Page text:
ACC Morning Five: 04.09.12 Edition

Posted by mpatton on April 9th, 2012

  1. ACC Sports Journal: We know he’s coming back, but Jim Young took a look at the pros and cons of James Michael McAdoo‘s decision whether or not to return to Chapel Hill for his sophomore campaign. The strongest argument, in my opinion, is building his confidence through collegiate success. It’s a way for a guy like McAdoo, who looked like a late lottery pick based on most draft projections, to sneak into the top five (where he’d get a much nicer contract), and also make it more likely for him to succeed. That said, I think it’s a little risky (see: Harrison Barnes).
  2. Tar Heel Blog: With the roster pretty much set, Brian Barbour went to work trying to guess North Carolina‘s lineup for next year. I would only add a couple of things: (1) I think Dexter Stickland will be hugely important to next year’s team; (2) I think North Carolina may play small a good amount of the time, possibly putting Reggie Bullock at the four and McAdoo at the five to create mismatches.
  3. Testudo Times: Speaking about potential ACC transfers, Maryland is getting serious about Evan Smotrycz, inviting the Michigan transfer on a visit this week. I agree that while Smotrycz isn’t the perfect player, he brings a valuable skill set to the Terrapins. This is especially true for a team that currently really struggles scoring, so having a stretch four could make a very big difference.
  4. Duke Basketball Report: I feel like I’ve mentioned this several times (albeit looking at Duke big men from a little further back), but this article goes straight at the oft-repeated knock against Duke coming from high-profile recruits that the Blue Devils can’t coach bigs (namely, Mitch McGary and Tony Parker). One piece of ammunition — ironically for both sides of the argument — is Lance Thomas. I think the real question comes from the article’s final “proviso that what anyone does in high school is irrelevant to the college game.” Obviously, to some extent that’s true (especially of big men), but that’s the gap current recruits see between Mason Plumlee‘s high school dominance and freshman and sophomore year incompetence.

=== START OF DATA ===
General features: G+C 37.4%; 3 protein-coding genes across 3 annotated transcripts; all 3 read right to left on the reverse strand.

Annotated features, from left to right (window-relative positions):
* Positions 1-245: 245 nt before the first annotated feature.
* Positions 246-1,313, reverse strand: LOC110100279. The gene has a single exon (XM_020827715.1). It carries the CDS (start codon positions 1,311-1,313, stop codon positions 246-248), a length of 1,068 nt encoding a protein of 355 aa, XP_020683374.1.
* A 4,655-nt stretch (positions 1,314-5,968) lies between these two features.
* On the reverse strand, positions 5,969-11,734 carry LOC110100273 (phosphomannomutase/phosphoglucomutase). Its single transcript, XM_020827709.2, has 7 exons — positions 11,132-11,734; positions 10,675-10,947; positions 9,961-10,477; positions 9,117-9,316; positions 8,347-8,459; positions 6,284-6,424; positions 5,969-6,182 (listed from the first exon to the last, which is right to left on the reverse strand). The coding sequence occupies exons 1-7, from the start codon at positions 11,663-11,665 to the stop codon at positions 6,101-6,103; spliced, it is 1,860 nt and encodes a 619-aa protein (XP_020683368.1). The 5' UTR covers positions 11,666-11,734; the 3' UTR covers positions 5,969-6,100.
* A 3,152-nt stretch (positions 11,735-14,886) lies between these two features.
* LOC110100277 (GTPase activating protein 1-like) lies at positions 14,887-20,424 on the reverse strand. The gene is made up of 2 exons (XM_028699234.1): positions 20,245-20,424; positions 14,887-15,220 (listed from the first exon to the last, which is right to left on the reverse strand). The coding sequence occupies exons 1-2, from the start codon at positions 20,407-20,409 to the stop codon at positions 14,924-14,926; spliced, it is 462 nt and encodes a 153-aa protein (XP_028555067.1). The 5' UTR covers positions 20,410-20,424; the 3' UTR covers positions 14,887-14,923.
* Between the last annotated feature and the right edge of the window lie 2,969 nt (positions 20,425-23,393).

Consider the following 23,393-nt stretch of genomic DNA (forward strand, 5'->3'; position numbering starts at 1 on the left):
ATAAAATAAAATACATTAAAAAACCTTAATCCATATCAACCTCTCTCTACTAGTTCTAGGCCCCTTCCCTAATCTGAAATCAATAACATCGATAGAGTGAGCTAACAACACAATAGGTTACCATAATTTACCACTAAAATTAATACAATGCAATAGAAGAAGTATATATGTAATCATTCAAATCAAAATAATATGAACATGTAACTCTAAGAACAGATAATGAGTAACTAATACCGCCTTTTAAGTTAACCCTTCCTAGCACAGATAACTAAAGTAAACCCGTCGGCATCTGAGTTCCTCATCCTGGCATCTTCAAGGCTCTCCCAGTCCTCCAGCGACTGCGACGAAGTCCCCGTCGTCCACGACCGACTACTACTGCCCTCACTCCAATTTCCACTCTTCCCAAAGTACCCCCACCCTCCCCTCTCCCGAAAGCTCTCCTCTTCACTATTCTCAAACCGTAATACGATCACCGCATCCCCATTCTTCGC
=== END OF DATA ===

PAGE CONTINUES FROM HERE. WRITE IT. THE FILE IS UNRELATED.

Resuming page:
5. Staunton News-Leader: I agree with this article in all but one respect. I think Duke fans (and logical North Carolina fans) will be pulling for NC State next year. This isn’t to say they’ll put the Wolfpack ahead of their own teams, but it’s good for the ACC when the whole conference is up, and that means having another national contender outside of the usual suspects. Assuming Florida State can keep playing at a high level and that Maryland improves significantly, the ACC could be almost wide open depending on Duke’s last-ditch recruiting.

EXTRA: The UConn Blog - There’s a little unrest in Storrs, as Alex Oriakhi‘s dad publicly called for reprimands towards Jim Calhoun by saying, “I have no qualm in calling on the [AD] to relieve Calhoun of this position.” Wow. Not exactly going out with a whimper. Mr. Oriakhi may want to wait for his son to pick a school before ripping into the Huskies’ legend, as Connecticut could ultimately make his son’s transfer much more difficult.

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NCAA Tournament Tidbits: 03.22.12 Edition

Posted by rtmsf on March 22nd, 2012

The NCAA Tournament is here and there’s more news, commentary and analysis than any of us can possibly keep up with. To make things a little easier, we’ll bring you a list of daily links gathered about teams in each of the four regions all the way through the Final Four.

Midwest Region

West Region

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ACC Game On: 2.15.12 Edition

Posted by KCarpenter on February 15th, 2012

Winning on the road in the ACC will always be difficult as Virginia discovered at Clemson last night. It’s tempting to paint this win as a big upset and while it’s certainly a meaningful win for the Tigers, let’s not forget that Clemson was favored heading into the match-up. It’s a good win, but not particularly surprising. So in that same vein, tonight, we have two tough road tests on the schedule.

The Headliners

  • #7 North Carolina at Miami at 8:00 PM on ESPN